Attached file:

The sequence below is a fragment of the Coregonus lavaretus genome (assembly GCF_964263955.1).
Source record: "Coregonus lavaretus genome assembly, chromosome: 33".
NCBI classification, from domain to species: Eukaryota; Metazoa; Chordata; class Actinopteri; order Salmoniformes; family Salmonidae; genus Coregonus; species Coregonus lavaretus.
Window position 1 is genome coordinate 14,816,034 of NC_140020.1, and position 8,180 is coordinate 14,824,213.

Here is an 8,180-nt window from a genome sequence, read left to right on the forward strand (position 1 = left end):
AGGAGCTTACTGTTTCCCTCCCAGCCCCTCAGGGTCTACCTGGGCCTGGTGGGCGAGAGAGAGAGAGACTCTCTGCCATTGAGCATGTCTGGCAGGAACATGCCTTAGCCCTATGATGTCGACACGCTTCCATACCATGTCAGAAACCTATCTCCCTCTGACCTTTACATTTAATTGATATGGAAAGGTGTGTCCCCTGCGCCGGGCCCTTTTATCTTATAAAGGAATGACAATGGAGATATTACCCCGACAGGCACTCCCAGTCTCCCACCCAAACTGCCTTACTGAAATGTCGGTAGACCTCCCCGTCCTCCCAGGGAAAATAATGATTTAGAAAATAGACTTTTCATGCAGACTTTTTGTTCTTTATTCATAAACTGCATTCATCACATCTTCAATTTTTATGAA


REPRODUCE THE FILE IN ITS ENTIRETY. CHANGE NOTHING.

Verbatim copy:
The sequence below is a fragment of the Coregonus lavaretus genome (assembly GCF_964263955.1).
Source record: "Coregonus lavaretus genome assembly, chromosome: 33".
NCBI classification, from domain to species: Eukaryota; Metazoa; Chordata; class Actinopteri; order Salmoniformes; family Salmonidae; genus Coregonus; species Coregonus lavaretus.
Window position 1 is genome coordinate 14,816,034 of NC_140020.1, and position 8,180 is coordinate 14,824,213.

Here is an 8,180-nt window from a genome sequence, read left to right on the forward strand (position 1 = left end):
AGGAGCTTACTGTTTCCCTCCCAGCCCCTCAGGGTCTACCTGGGCCTGGTGGGCGAGAGAGAGAGAGACTCTCTGCCATTGAGCATGTCTGGCAGGAACATGCCTTAGCCCTATGATGTCGACACGCTTCCATACCATGTCAGAAACCTATCTCCCTCTGACCTTTACATTTAATTGATATGGAAAGGTGTGTCCCCTGCGCCGGGCCCTTTTATCTTATAAAGGAATGACAATGGAGATATTACCCCGACAGGCACTCCCAGTCTCCCACCCAAACTGCCTTACTGAAATGTCGGTAGACCTCCCCGTCCTCCCAGGGAAAATAATGATTTAGAAAATAGACTTTTCATGCAGACTTTTTGTTCTTTATTCATAAACTGCATTCATCACATCTTCAATTTTTATGAA